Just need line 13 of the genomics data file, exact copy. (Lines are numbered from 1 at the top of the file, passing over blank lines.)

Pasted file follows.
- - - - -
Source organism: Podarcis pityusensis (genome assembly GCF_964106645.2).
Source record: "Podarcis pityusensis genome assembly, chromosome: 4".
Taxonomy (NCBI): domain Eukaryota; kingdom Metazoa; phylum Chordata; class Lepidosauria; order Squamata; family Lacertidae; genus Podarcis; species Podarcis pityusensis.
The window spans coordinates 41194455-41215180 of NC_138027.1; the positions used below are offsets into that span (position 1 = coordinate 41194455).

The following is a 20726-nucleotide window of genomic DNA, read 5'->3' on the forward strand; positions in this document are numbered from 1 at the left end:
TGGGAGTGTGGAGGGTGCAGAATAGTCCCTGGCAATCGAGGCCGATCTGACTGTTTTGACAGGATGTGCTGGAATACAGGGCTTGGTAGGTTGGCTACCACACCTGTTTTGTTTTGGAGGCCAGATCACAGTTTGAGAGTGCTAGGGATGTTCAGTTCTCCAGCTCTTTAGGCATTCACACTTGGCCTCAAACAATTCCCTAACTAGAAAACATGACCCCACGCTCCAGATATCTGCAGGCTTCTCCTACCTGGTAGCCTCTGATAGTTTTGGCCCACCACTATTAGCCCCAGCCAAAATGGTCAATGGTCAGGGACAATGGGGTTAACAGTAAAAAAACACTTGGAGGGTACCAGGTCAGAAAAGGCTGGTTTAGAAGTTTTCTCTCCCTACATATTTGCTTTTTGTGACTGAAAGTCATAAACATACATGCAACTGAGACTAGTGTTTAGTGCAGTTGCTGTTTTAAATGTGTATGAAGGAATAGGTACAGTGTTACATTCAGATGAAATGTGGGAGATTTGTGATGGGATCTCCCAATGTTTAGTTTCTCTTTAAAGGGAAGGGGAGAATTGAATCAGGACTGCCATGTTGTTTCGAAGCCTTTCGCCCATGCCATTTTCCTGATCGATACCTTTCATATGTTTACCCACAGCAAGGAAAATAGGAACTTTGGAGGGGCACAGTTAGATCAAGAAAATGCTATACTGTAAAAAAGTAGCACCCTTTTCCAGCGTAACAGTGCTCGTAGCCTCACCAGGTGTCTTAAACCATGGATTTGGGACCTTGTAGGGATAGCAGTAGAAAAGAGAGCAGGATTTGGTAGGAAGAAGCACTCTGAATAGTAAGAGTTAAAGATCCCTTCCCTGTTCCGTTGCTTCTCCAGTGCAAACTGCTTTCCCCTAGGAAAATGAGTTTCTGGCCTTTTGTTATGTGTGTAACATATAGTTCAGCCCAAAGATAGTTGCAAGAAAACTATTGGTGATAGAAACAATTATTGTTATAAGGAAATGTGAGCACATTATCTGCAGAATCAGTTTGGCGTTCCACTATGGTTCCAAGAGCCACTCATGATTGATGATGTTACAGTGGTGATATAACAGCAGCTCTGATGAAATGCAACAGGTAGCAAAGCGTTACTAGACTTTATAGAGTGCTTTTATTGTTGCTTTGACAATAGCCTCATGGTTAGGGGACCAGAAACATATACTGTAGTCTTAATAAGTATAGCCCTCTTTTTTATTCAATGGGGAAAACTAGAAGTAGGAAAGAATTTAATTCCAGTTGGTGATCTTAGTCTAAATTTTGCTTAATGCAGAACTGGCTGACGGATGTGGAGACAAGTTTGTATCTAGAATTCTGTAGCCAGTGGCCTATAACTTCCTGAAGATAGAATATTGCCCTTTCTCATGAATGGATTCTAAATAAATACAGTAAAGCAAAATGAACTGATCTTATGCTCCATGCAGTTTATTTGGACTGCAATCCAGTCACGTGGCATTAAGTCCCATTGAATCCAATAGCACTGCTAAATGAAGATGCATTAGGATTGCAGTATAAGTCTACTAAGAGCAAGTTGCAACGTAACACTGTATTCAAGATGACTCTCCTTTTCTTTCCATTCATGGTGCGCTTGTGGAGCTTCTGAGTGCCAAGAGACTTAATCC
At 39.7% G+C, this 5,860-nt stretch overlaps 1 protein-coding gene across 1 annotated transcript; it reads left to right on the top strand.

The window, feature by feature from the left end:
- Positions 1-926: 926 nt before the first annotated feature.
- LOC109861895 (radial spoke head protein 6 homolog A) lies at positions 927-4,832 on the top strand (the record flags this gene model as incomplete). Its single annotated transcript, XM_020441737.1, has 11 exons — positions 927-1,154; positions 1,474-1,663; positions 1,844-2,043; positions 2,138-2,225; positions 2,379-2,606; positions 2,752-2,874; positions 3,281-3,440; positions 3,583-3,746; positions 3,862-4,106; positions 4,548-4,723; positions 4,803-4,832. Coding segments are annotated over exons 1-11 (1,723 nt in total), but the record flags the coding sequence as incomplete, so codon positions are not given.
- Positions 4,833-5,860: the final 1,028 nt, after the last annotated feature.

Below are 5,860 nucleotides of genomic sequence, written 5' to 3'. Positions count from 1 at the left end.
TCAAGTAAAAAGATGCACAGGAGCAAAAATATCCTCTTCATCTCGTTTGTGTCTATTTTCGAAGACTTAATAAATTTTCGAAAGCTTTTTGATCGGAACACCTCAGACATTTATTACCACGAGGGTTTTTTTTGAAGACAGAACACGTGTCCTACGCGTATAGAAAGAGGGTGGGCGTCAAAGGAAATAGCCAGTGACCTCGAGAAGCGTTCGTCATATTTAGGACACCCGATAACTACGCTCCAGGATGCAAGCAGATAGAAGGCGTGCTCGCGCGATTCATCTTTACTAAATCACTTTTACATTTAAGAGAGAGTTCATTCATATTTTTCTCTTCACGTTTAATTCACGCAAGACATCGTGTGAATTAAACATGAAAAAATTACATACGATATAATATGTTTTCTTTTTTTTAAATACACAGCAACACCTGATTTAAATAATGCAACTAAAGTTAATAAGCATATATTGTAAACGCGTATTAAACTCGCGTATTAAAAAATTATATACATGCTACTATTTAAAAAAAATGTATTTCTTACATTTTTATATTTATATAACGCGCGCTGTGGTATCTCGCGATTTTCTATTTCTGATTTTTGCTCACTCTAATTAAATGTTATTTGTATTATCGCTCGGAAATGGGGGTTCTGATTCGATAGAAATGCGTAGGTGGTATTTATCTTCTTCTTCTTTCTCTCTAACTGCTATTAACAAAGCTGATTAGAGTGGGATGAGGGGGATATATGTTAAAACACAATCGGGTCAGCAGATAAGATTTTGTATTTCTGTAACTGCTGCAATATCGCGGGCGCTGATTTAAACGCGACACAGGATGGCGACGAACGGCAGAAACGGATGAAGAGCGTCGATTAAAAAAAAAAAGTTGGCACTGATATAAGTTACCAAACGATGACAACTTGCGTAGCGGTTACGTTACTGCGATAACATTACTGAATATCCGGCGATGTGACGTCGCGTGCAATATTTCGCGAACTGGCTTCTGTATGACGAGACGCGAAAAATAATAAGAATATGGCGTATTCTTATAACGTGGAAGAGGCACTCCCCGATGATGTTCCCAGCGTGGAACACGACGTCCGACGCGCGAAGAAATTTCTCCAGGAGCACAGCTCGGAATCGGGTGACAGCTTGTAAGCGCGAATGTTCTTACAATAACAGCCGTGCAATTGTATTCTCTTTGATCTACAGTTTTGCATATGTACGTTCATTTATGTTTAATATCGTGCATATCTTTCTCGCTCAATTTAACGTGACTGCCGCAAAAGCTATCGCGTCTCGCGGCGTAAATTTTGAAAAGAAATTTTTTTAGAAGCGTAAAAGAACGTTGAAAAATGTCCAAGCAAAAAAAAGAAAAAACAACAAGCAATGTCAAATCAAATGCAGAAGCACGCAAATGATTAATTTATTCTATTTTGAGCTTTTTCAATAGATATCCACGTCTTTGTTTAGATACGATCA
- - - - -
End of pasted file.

TCAAGTAAAAAGATGCACAGGAGCAAAAATATCCTCTTCATCTCGTTTGTGTCTATTTTCGAAGACTTAATAAATTTTCGAAAGCTTTTTGATCGGAACACCTCAGACATTTATTACCACGAGGGTTTTTTTTGAAGACAGAACACGTGTCCTACGCGTATAGAAAGAGGGTGGGCGTCAAAGGAAATAGCCAGTGACCTCGAGAAGCGTTCGTCATATTTAGGACACCCGATAACTACGCTCCAGGATGCAAGCAGATAGAAGGCGTGCTCGCGCGATTCATCTTTACTAAATCACTTTTACATTTAAGAGAGAGTTCATTCATATTTTTCTCTTCACGTTTAATTCACGCAAGACATCGTGTGAATTAAACATGAAAAAATTACATACGATATAATATGTTTTCTTTTTTTTAAATACACAGCAACACCTGATTTAAATAATGCAACTAAAGTTAATAAGCATATATTGTAAACGCGTATTAAACTCGCGTATTAAAAAATTATATACATGCTACTATTTAAAAAAAATGTATTTCTTACATTTTTATATTTATATAACGCGCGCTGTGGTATCTCGCGATTTTCTATTTCTGATTTTTGCTCACTCTAATTAAATGTTATTTGTATTATCGCTCGGAAATGGGGGTTCTGATTCGATAGAAATGCGTAGGTGGTATTTATCTTCTTCTTCTTTCTCTCTAACTGCTATTAACAAAGCTGATTAGAGTGGGATGAGGGGGATATATGTTAAAACACAATCGGGTCAGCAGATAAGATTTTGTATTTCTGTAACTGCTGCAATATCGCGGGCGCTGATTTAAACGCGACACAGGATGGCGACGAACGGCAGAAACGGATGAAGAGCGTCGATTAAAAAAAAAAAGTTGGCACTGATATAAGTTACCAAACGATGACAACTTGCGTAGCGGTTACGTTACTGCGATAACATTACTGAATATCCGGCGATGTGACGTCGCGTGCAATATTTCGCGAACTGGCTTCTGTATGACGAGACGCGAAAAATAATAAGAATATGGCGTATTCTTATAACGTGGAAGAGGCACTCCCCGATGATGTTCCCAGCGTGGAACACGACGTCCGACGCGCGAAGAAATTTCTCCAGGAGCACAGCTCGGAATCGGGTGACAGCTTGTAAGCGCGAATGTTCTTACAATAACAGCCGTGCAATTGTATTCTCTTTGATCTACAGTTTTGCATATGTACGTTCATTTATGTTTAATATCGTGCATATCTTTCTCGCTCAATTTAACGTGACTGCCGCAAAAGCTATCGCGTCTCGCGGCGTAAATTTTGAAAAGAAATTTTTTTAGAAGCGTAAAAGAACGTTGAAAAATGTCCAAGCAAAAAAAAGAAAAAACAACAAGCAATGTCAAATCAAATGCAGAAGCACGCAAATGATTAATTTATTCTATTTTGAGCTTTTTCAATAGATATCCACGTCTTTGTTTAGATACGATCA